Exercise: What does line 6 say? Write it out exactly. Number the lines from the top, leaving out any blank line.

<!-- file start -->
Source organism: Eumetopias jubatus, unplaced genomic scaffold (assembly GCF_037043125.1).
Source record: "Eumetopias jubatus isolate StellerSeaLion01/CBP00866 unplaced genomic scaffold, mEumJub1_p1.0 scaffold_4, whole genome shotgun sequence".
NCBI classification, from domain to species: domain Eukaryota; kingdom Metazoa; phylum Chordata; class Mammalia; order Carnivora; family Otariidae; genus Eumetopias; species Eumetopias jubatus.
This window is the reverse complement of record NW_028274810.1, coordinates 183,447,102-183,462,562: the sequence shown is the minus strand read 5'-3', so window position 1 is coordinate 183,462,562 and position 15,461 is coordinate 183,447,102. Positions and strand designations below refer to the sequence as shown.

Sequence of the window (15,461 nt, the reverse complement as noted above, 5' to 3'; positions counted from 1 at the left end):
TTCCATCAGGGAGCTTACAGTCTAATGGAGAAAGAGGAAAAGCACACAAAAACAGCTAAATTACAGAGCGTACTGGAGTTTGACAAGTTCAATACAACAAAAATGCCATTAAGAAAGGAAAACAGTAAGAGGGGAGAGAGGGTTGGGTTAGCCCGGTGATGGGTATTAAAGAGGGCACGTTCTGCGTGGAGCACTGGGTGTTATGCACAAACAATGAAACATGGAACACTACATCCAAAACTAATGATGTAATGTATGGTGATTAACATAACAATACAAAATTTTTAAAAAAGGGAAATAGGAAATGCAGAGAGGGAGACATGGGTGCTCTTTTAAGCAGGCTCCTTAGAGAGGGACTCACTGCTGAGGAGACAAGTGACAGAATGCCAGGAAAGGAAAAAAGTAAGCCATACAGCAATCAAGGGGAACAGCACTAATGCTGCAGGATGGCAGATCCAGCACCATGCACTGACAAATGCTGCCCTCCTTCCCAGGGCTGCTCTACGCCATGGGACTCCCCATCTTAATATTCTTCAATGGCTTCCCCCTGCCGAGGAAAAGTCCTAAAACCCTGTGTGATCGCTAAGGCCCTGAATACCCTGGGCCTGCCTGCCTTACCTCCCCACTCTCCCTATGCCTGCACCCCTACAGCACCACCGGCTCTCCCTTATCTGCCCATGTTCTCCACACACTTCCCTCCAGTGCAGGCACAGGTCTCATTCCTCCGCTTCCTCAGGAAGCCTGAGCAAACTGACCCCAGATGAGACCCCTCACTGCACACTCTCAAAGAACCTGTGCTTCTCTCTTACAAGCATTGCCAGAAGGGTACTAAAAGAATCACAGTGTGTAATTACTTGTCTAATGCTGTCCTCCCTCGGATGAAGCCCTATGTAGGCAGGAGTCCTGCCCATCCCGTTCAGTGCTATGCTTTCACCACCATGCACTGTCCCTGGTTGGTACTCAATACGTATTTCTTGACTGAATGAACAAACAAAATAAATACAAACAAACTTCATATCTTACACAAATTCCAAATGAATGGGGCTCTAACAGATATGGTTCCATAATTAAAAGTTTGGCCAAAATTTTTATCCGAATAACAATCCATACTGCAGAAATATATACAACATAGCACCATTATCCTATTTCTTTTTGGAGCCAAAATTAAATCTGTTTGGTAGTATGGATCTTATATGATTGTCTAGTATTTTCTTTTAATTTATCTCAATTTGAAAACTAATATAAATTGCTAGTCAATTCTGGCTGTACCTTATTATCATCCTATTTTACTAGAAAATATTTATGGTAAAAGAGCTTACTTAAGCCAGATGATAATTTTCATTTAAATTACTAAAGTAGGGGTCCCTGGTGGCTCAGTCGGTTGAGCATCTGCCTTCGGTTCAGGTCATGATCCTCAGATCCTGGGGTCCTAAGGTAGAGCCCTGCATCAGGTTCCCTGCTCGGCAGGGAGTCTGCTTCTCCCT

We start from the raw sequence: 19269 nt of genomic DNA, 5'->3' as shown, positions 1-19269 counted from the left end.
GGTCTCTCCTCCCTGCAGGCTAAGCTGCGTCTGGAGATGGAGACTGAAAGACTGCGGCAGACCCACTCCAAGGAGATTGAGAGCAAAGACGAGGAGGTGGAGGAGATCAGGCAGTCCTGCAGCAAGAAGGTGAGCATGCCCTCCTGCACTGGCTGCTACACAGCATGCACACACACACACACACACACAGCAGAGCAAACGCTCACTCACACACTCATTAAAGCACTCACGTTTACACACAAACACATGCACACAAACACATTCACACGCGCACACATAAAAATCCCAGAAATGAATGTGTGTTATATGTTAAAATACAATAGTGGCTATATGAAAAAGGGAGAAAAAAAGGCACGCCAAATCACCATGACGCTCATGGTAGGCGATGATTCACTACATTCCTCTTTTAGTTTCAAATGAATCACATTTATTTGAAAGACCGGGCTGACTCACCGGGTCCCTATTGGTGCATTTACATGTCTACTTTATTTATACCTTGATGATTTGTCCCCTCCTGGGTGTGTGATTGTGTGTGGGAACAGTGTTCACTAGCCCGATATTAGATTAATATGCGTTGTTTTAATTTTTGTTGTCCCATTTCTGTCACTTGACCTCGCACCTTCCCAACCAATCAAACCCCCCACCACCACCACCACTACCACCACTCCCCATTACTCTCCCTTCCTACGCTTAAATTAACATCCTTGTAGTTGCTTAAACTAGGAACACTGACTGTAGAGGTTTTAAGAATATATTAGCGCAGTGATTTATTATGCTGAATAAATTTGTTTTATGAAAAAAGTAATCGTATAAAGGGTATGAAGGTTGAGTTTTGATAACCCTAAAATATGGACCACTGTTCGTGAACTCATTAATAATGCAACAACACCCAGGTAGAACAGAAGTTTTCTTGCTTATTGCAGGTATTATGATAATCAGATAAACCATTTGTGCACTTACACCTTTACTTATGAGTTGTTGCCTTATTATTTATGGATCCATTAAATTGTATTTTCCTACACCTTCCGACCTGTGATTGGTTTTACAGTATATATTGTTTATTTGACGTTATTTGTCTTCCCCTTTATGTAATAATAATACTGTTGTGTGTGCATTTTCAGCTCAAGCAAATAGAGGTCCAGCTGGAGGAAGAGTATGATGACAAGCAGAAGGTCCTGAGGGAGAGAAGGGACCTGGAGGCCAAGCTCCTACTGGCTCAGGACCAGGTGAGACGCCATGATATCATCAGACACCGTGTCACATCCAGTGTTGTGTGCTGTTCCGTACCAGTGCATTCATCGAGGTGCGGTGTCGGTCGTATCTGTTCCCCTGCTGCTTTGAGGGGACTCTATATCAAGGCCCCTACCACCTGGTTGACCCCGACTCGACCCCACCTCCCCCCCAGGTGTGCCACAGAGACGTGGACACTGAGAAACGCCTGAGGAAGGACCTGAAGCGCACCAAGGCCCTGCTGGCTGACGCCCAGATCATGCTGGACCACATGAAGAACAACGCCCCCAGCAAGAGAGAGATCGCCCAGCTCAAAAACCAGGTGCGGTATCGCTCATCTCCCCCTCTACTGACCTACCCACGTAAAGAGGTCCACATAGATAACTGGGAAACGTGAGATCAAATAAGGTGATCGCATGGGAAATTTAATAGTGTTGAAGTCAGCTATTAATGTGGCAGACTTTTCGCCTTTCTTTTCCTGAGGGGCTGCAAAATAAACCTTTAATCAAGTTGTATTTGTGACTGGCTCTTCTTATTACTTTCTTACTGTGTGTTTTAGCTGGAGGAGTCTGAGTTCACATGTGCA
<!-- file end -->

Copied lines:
TTCCATCAGGGAGCTTACAGTCTAATGGAGAAAGAGGAAAAGCACACAAAAACAGCTAAATTACAGAGCGTACTGGAGTTTGACAAGTTCAATACAACAAAAATGCCATTAAGAAAGGAAAACAGTAAGAGGGGAGAGAGGGTTGGGTTAGCCCGGTGATGGGTATTAAAGAGGGCACGTTCTGCGTGGAGCACTGGGTGTTATGCACAAACAATGAAACATGGAACACTACATCCAAAACTAATGATGTAATGTATGGTGATTAACATAACAATACAAAATTTTTAAAAAAGGGAAATAGGAAATGCAGAGAGGGAGACATGGGTGCTCTTTTAAGCAGGCTCCTTAGAGAGGGACTCACTGCTGAGGAGACAAGTGACAGAATGCCAGGAAAGGAAAAAAGTAAGCCATACAGCAATCAAGGGGAACAGCACTAATGCTGCAGGATGGCAGATCCAGCACCATGCACTGACAAATGCTGCCCTCCTTCCCAGGGCTGCTCTACGCCATGGGACTCCCCATCTTAATATTCTTCAATGGCTTCCCCCTGCCGAGGAAAAGTCCTAAAACCCTGTGTGATCGCTAAGGCCCTGAATACCCTGGGCCTGCCTGCCTTACCTCCCCACTCTCCCTATGCCTGCACCCCTACAGCACCACCGGCTCTCCCTTATCTGCCCATGTTCTCCACACACTTCCCTCCAGTGCAGGCACAGGTCTCATTCCTCCGCTTCCTCAGGAAGCCTGAGCAAACTGACCCCAGATGAGACCCCTCACTGCACACTCTCAAAGAACCTGTGCTTCTCTCTTACAAGCATTGCCAGAAGGGTACTAAAAGAATCACAGTGTGTAATTACTTGTCTAATGCTGTCCTCCCTCGGATGAAGCCCTATGTAGGCAGGAGTCCTGCCCATCCCGTTCAGTGCTATGCTTTCACCACCATGCACTGTCCCTGGTTGGTACTCAATACGTATTTCTTGACTGAATGAACAAACAAAATAAATACAAACAAACTTCATATCTTACACAAATTCCAAATGAATGGGGCTCTAACAGATATGGTTCCATAATTAAAAGTTTGGCCAAAATTTTTATCCGAATAACAATCCATACTGCAGAAATATATACAACATAGCACCATTATCCTATTTCTTTTTGGAGCCAAAATTAAATCTGTTTGGTAGTATGGATCTTATATGATTGTCTAGTATTTTCTTTTAATTTATCTCAATTTGAAAACTAATATAAATTGCTAGTCAATTCTGGCTGTACCTTATTATCATCCTATTTTACTAGAAAATATTTATGGTAAAAGAGCTTACTTAAGCCAGATGATAATTTTCATTTAAATTACTAAAGTAGGGGTCCCTGGTGGCTCAGTCGGTTGAGCATCTGCCTTCGGTTCAGGTCATGATCCTCAGATCCTGGGGTCCTAAGGTAGAGCCCTGCATCAGGTTCCCTGCTCGGCAGGGAGTCTGCTTCTCCCT